Russian Progress Capsule Reaches ISS with U. S. Space Suit Repair Kit

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Russia's unpiloted Progress 52 supply craft docked with the International Space Station late Saturday, following an "express" four orbit, six hour launch to rendezvous. The freighter delivered 2.8 tons of supplies, including a NASA tool kit assembled earlier this week to deal with the space suit water leak that cut short a July 16 spacewalk by European Space Agency astronaut Luca Parmitano.

 

Russia's Progress 52 nears ISS. Photo Credit: NASA TV

The automated linkup with the ISS Russian segment Pirs module occurred at 10:26 p.m., EDT. The Progress capsule lifted off atop a Soyuz booster from the Baikonur Cosmodrome in Kazakhstan at 4:45 p.m., EDT, or Sunday at 2:45 a.m., local time.

 

Russian Soyuz rocket climbs to orbit with the Progress 52 supply capsule. Photo Credit: NASA TV

ISS command panel displays had difficulty receiving video of the approaching capsule, prompting the cosmonauts to monitor the final approach from Russian segment windows.

Last year, Russia introduced “express” Progress cargo as well as Soyuz crew transport missions as an alternate to the typical two-day launch-to-docking flight profile. An ISS berthing port for Progress 52 was cleared late Thursday, with the undocking of an older supply ship.

The new freighter's cargo includes spare parts, research gear and other equipment; propellant for ISS maneuvers; water; as well as compressed air and oxygen.

The tool kit was developed at NASA's Johnson Space Center and flown to Baikonur earlier this week, while U.S. experts continued their efforts to pinpoint the source of the leak that allowed 1 to 1 1/2 liters of water to seep into Parmitano's helmet, surrounding his eyes, ears and nose. Working by memory and feel, Parmitano made his way back to the safety of the station's U. S. airlock as his planned 6 1/2 hour excursion with NASA astronaut Chris Cassidy was halted after 93 minutes.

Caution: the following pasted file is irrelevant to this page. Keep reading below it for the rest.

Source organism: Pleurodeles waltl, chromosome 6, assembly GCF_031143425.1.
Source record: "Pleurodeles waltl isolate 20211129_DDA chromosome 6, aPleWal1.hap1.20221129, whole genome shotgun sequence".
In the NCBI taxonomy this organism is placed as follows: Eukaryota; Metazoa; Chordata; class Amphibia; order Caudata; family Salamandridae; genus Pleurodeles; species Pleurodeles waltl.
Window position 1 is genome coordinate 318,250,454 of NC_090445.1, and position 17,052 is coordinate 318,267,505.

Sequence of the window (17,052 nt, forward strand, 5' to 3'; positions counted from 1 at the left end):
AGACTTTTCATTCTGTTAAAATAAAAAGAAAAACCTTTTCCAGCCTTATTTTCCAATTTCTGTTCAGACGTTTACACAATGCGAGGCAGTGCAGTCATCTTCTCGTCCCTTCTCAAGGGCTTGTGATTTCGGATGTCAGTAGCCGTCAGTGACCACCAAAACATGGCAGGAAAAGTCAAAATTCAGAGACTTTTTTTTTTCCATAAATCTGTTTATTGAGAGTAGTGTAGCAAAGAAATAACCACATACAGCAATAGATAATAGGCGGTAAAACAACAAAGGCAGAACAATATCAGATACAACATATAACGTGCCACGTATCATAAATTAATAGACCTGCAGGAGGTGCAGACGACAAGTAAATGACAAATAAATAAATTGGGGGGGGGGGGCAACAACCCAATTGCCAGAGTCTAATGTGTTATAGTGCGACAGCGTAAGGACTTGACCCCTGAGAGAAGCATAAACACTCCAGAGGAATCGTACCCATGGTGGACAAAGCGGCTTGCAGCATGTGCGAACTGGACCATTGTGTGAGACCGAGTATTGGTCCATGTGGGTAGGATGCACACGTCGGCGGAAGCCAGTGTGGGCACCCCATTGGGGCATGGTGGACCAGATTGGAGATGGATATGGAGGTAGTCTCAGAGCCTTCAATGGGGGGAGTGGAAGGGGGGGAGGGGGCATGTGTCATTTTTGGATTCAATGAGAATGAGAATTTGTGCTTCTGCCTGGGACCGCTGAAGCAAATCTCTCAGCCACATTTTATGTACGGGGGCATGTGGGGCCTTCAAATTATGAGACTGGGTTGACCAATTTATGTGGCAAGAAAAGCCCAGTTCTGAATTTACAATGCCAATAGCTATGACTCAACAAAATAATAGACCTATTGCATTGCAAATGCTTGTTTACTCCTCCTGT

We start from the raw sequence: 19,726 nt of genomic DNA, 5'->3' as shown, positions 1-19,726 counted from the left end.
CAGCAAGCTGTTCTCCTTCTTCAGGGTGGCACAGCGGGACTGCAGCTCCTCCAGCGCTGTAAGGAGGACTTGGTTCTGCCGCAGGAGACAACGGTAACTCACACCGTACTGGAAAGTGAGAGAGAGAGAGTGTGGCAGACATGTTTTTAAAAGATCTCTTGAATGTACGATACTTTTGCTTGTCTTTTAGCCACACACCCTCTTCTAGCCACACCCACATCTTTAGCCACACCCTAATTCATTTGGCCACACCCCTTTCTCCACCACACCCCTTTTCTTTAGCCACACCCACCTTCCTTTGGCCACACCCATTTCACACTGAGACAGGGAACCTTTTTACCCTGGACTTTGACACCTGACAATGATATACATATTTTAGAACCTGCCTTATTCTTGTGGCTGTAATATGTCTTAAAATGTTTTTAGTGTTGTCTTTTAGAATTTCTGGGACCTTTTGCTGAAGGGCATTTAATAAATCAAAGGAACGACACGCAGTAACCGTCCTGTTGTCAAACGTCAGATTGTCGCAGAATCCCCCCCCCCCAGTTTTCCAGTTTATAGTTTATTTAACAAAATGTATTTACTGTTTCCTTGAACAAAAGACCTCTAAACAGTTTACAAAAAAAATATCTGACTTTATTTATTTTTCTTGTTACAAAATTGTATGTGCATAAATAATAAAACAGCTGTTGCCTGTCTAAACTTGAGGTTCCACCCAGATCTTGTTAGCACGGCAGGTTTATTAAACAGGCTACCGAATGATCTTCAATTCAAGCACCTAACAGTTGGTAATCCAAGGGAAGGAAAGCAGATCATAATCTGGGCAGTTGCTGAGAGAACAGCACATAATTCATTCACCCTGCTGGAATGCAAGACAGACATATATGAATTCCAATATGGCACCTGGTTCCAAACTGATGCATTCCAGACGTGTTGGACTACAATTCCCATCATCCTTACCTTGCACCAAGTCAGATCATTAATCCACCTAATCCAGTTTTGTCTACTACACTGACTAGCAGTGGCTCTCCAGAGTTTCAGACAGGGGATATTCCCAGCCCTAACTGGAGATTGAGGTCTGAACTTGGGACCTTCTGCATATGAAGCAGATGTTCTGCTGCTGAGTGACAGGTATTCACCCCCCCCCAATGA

Much of the troubleshooting both aboard the ISS and at Johnson has so far focused on the suit's cooling system components.

The July 16th incident prompted a suspension of planned U. S. spacewalks in case the troubleshooting organized by NASA's Mission Control points to wider concerns involving all shuttle era space suits.

On Friday, Cassidy and NASA astronaut Karen Nyberg assisted flight controllers with assessments of the condensate water relief valve, water separator pitot tube and the integrity of the sublimator in Parmitano's suit.

"We got a lot of great data today. It helped to narrow our search a little bit. Although they are partial answers, they help in helping us determine exactly what is going on," NASA Mission Control's Doug Wheelock, told Cassidy in response to a question about whether the new tool kit would be put to use soon.

"The answer to your question is yes,” Wheelock informed Cassidy. The new supply capsule was to be opened Sunday.

The agency also announced the formulation of a Mishap Investigation Board earlier this week to identify cause and contributing factors as well as to recommend prospective changes to maintenance and operation procedures involving the NASA space suits.

The latest Progress mission has been assigned another duty as well.

When the freighter departs later this year, Progress 52 is to take with it the 12-year-old Pirs docking compartment for a destructive re-entry into the Earth's atmosphere. Russia is preparing the ISS for the arrival of a replacement compartment, the Nauka Multipurpose Laboratory Module, possibly in December.

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